Where to begin with the Monte Carlo semifinal between Holger Rune and Jannik Sinner—the shoddy weather, the momentum changes, the points themselves, the yin and yang of their personalities?

All the factors resulted in a "mental" semifinal showdown, one Rune battled to clinch, 1-6, 7-5, 7-5, for his second Masters 1000 final appearance and first at this level on clay. Andrey Rublev, who earlier defeated Taylor Fritz with his own three-set rally, awaits Sunday.

“It was quite unbelievable. Jannik started firing, hitting a lot of winners. He’s been in great form the last couple of months,” Rune said afterwards. “I had to dig deep, find solutions, which I did very well. Not ideal weather to play in the beginning, but it is what it is. It was an amazing crowd, actually, even though they were cheering for Jannik. I still think it’s fun to play like this.”

Sinner came out blazing to outpace Rune in the opening set, punishing anything defensive the Dane floated back with his potent power off the baseline. The 21-year-old was equally proficient at the line, claiming 12 of 14 first-serve points.

Love or hate him, Rune don't care.

Love or hate him, Rune don't care.


Rune quickly reset, sensing a dip in hitting from the opposition to open a 3-0 lead. Though rain then interrupted play for 50 minutes or so, the No. 6 seed remained the steadier baseliner when the two returned—until the eighth game. With Sinner serving at 2-5, 0-30, Rune errantly framed two forehand returns en route to missing the window of opportunity.

Minutes later, Sinner broke at love to get back on serve, then staved off a pair of set points in leveling the scoreboard. Starting behind 0-15 in his next service game, Rune held his finger to shush the crowd upon taking the next point. Jeers erupted, as Rune continued to engage.

“Holger, wait please. You don’t help doing that. Just play,” communicated chair umpire Carlos Bernardes. Rune appeared to respond like he couldn’t hear the Brazilian.

When Sinner netted his return on the following point, Rune motioned to his ear. Two points later, he repeated that gesture after confidently serving out the game. On his fourth set point, Rune officially returned to an even playing field, as Sinner rolled a crosscourt backhand into the net.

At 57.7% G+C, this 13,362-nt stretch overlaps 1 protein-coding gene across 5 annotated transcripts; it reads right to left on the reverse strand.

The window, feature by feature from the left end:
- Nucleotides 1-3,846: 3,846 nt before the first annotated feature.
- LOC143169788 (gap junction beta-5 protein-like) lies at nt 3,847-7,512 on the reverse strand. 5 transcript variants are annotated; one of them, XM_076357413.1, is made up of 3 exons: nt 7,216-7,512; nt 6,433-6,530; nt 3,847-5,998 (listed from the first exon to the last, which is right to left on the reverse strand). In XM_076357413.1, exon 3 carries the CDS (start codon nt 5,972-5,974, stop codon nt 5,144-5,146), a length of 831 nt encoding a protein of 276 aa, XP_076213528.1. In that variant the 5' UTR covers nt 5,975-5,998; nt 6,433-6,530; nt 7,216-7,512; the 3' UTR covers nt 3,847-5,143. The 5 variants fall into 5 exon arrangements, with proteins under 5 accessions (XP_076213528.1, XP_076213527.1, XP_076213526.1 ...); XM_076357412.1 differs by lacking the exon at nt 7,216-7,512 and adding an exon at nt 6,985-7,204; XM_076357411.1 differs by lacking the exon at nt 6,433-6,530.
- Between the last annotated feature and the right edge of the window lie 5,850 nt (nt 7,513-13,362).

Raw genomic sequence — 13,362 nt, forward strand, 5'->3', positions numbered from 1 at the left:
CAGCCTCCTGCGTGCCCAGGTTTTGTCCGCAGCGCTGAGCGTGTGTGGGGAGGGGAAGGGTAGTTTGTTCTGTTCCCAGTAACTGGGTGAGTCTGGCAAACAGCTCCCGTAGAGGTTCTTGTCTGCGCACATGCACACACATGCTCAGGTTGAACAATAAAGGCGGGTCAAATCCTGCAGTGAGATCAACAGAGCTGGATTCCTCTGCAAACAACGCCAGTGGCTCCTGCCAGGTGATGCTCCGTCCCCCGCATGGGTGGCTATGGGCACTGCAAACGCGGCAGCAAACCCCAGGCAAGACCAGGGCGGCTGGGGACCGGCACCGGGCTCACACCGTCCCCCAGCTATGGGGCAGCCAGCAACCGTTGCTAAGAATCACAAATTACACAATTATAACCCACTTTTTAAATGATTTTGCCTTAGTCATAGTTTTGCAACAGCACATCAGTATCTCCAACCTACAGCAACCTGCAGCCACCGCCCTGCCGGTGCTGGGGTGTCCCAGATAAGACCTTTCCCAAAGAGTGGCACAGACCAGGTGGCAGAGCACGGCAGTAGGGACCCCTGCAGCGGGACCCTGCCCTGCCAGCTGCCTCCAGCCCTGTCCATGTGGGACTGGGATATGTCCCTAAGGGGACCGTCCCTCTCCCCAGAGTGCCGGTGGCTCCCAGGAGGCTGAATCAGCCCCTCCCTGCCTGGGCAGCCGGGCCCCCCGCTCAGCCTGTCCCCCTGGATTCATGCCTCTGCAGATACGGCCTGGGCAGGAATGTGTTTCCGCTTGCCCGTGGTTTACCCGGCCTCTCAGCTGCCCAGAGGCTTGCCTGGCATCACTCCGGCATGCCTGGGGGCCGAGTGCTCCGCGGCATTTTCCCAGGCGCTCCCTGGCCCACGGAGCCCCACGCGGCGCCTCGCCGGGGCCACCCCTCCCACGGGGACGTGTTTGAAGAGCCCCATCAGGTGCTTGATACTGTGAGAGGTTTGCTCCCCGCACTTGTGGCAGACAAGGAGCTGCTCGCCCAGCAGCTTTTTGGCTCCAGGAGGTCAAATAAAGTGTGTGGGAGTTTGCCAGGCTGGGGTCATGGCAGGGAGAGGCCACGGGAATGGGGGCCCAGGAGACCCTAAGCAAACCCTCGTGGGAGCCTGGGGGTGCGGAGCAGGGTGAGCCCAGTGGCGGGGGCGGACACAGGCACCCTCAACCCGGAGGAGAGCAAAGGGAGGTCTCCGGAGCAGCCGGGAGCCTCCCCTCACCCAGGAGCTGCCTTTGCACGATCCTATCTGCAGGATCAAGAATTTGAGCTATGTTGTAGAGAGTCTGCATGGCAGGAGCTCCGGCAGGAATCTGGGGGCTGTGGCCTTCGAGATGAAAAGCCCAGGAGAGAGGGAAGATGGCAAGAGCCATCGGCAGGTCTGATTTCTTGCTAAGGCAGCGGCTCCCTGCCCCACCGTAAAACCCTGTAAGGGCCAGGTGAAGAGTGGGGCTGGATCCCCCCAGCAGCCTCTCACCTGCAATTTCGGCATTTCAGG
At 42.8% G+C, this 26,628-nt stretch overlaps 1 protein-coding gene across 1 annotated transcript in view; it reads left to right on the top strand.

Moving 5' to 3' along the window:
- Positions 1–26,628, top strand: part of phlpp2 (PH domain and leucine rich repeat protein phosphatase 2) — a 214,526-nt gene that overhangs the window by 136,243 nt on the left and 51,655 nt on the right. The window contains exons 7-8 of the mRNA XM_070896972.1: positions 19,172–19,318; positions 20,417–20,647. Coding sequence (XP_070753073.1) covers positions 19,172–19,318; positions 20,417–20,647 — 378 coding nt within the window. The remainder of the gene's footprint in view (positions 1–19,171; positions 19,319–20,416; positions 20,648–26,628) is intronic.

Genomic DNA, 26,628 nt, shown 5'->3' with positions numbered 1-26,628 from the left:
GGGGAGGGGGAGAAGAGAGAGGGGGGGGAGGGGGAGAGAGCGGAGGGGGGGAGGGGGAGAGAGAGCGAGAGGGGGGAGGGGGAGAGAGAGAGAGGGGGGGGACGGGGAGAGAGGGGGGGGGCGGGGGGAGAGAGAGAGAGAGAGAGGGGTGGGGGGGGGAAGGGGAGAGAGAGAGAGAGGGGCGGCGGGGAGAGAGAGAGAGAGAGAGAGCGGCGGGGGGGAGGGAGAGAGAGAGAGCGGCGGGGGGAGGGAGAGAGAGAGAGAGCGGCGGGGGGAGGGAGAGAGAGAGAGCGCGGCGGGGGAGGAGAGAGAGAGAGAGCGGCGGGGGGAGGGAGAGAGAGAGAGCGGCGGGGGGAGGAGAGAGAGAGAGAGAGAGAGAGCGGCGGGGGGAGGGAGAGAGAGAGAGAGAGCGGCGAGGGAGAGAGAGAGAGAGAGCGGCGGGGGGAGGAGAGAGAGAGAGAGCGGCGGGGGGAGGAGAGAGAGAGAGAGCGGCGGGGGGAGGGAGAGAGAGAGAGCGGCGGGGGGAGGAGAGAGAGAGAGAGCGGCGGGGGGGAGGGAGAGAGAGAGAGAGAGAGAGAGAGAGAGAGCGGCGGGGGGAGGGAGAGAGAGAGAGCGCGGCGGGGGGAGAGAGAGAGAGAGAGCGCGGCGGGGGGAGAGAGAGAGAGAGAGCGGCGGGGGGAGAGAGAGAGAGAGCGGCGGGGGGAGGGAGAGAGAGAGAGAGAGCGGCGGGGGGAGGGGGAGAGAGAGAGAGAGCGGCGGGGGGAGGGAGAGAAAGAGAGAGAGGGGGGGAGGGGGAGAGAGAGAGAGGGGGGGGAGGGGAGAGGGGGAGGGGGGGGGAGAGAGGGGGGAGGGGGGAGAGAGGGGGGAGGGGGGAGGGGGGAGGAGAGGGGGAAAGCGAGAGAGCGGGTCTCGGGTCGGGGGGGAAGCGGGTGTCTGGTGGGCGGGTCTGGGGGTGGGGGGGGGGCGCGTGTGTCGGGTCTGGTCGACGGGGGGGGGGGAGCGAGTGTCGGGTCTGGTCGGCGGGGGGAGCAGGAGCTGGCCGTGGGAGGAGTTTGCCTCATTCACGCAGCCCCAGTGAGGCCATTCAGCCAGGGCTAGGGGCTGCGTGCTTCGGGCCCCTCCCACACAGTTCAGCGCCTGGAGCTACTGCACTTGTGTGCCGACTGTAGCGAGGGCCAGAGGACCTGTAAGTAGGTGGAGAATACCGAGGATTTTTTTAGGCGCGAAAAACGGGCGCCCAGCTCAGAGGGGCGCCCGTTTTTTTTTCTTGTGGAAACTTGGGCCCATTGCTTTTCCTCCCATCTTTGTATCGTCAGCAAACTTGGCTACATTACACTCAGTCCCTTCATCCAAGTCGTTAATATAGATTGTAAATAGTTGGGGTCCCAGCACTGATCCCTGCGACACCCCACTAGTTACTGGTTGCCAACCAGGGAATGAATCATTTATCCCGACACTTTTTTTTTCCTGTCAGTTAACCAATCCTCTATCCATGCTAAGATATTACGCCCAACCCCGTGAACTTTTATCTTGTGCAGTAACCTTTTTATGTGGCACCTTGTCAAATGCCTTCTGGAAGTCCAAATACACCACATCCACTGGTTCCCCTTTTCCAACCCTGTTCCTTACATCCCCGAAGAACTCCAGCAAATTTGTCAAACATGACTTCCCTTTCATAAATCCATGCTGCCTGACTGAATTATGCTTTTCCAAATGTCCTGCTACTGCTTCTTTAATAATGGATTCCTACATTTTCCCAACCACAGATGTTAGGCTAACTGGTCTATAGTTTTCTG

Throughout the clash, Rune tested Sinner’s ability to handle his drop shot. The ploy routinely worked in the teen’s favor, either by lining up the passing target he looked for or drawing a misjudged defensive reply from the seventh seed. Sinner also repeatedly botched finishing volleys when coming forward on his own accord. Rune, meanwhile, thrived with reading changes of pace and shrinking the court.

This from Rune didn't go over well with Sinner.


During the decider, Sinner did well to fight off three non-consecutive break points to even the score at 2-2 in a 16-point game. Under pressure again at 3-4, 30-30, Sinner overhit a forehand. Rune’s forehand swot to the out ball went right up the middle with pace behind it, forcing the Italian to duck out of the way. Unamused by the conduct, Sinner erased the first of two break points he would face, later playing to the crowd by motioning for noise. At 4-5, he was two points from losing in two instances, with a flubbed volley and Rune’s dropper once again proving barriers to Sinner’s success.

The San Candido native fought onward, though couldn’t bail himself out of trouble a third time of asking when his 30-0 advantage was wiped away. With the courtside clock showing the 2:46 mark, Rune wrapped up the victory after Sinner’s final forehand found the net. Last year's Paris Masters champ celebrated by high-fiving a row of fans and signed the camera lens with one word: "mental" accompanied by a heart.

Asked in press about Rune's interaction with the crowd and the less-than-warm handshake at the end, Sinner responded, “No, I don't want to comment.”

Rune will now look to avenge his heartbreaking Australian Open defeat to Rublev. In Melbourne, the Russian saved a pair of match points to survive their fourth-round duel in a final-set, 10-point tiebreaker that ended with Rublev winning it, 11-9.

“It wasn’t fun at all. I hope it’s gonna be different,” said Rune. “It was very unlucky for me but of course he played an amazing match. I think we both played a great match, small margins here and there like today.”